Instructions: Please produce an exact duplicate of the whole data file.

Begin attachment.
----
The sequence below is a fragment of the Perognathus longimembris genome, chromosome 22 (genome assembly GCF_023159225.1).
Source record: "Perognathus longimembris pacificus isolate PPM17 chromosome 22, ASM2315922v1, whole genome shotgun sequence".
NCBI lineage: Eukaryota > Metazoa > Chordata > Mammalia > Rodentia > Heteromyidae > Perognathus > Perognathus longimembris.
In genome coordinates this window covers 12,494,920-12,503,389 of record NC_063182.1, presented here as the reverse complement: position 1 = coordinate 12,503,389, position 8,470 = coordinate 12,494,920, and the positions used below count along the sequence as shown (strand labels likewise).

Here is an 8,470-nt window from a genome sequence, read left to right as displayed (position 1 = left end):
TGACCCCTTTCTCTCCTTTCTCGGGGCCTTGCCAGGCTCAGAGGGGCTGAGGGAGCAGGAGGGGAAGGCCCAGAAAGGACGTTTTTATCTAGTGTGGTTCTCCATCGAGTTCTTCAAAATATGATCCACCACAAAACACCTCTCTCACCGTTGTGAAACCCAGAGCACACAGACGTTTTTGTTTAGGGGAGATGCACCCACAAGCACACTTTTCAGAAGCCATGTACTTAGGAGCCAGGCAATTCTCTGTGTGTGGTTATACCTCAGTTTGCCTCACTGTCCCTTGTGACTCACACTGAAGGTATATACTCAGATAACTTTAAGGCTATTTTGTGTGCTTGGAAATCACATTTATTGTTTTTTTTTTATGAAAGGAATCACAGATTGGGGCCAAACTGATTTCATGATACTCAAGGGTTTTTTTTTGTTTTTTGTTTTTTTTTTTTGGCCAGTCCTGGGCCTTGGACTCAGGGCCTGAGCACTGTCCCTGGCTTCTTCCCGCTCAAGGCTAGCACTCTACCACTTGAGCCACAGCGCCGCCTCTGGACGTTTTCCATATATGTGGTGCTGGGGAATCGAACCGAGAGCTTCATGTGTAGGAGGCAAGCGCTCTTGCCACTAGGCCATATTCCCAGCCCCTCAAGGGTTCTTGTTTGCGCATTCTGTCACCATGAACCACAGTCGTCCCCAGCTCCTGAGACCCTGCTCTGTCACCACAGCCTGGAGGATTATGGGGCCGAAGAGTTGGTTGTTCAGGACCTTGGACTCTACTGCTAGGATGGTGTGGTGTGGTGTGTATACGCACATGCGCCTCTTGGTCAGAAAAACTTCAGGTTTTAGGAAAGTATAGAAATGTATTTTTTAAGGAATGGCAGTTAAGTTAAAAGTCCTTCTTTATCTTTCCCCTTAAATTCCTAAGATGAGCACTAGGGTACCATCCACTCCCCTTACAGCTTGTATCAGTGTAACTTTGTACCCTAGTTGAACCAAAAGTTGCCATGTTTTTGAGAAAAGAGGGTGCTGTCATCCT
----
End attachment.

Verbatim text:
The sequence below is a fragment of the Perognathus longimembris genome, chromosome 22 (genome assembly GCF_023159225.1).
Source record: "Perognathus longimembris pacificus isolate PPM17 chromosome 22, ASM2315922v1, whole genome shotgun sequence".
NCBI lineage: Eukaryota > Metazoa > Chordata > Mammalia > Rodentia > Heteromyidae > Perognathus > Perognathus longimembris.
In genome coordinates this window covers 12,494,920-12,503,389 of record NC_063182.1, presented here as the reverse complement: position 1 = coordinate 12,503,389, position 8,470 = coordinate 12,494,920, and the positions used below count along the sequence as shown (strand labels likewise).

Here is an 8,470-nt window from a genome sequence, read left to right as displayed (position 1 = left end):
TGACCCCTTTCTCTCCTTTCTCGGGGCCTTGCCAGGCTCAGAGGGGCTGAGGGAGCAGGAGGGGAAGGCCCAGAAAGGACGTTTTTATCTAGTGTGGTTCTCCATCGAGTTCTTCAAAATATGATCCACCACAAAACACCTCTCTCACCGTTGTGAAACCCAGAGCACACAGACGTTTTTGTTTAGGGGAGATGCACCCACAAGCACACTTTTCAGAAGCCATGTACTTAGGAGCCAGGCAATTCTCTGTGTGTGGTTATACCTCAGTTTGCCTCACTGTCCCTTGTGACTCACACTGAAGGTATATACTCAGATAACTTTAAGGCTATTTTGTGTGCTTGGAAATCACATTTATTGTTTTTTTTTTATGAAAGGAATCACAGATTGGGGCCAAACTGATTTCATGATACTCAAGGGTTTTTTTTTGTTTTTTGTTTTTTTTTTTTGGCCAGTCCTGGGCCTTGGACTCAGGGCCTGAGCACTGTCCCTGGCTTCTTCCCGCTCAAGGCTAGCACTCTACCACTTGAGCCACAGCGCCGCCTCTGGACGTTTTCCATATATGTGGTGCTGGGGAATCGAACCGAGAGCTTCATGTGTAGGAGGCAAGCGCTCTTGCCACTAGGCCATATTCCCAGCCCCTCAAGGGTTCTTGTTTGCGCATTCTGTCACCATGAACCACAGTCGTCCCCAGCTCCTGAGACCCTGCTCTGTCACCACAGCCTGGAGGATTATGGGGCCGAAGAGTTGGTTGTTCAGGACCTTGGACTCTACTGCTAGGATGGTGTGGTGTGGTGTGTATACGCACATGCGCCTCTTGGTCAGAAAAACTTCAGGTTTTAGGAAAGTATAGAAATGTATTTTTTAAGGAATGGCAGTTAAGTTAAAAGTCCTTCTTTATCTTTCCCCTTAAATTCCTAAGATGAGCACTAGGGTACCATCCACTCCCCTTACAGCTTGTATCAGTGTAACTTTGTACCCTAGTTGAACCAAAAGTTGCCATGTTTTTGAGAAAAGAGGGTGCTGTCATCCT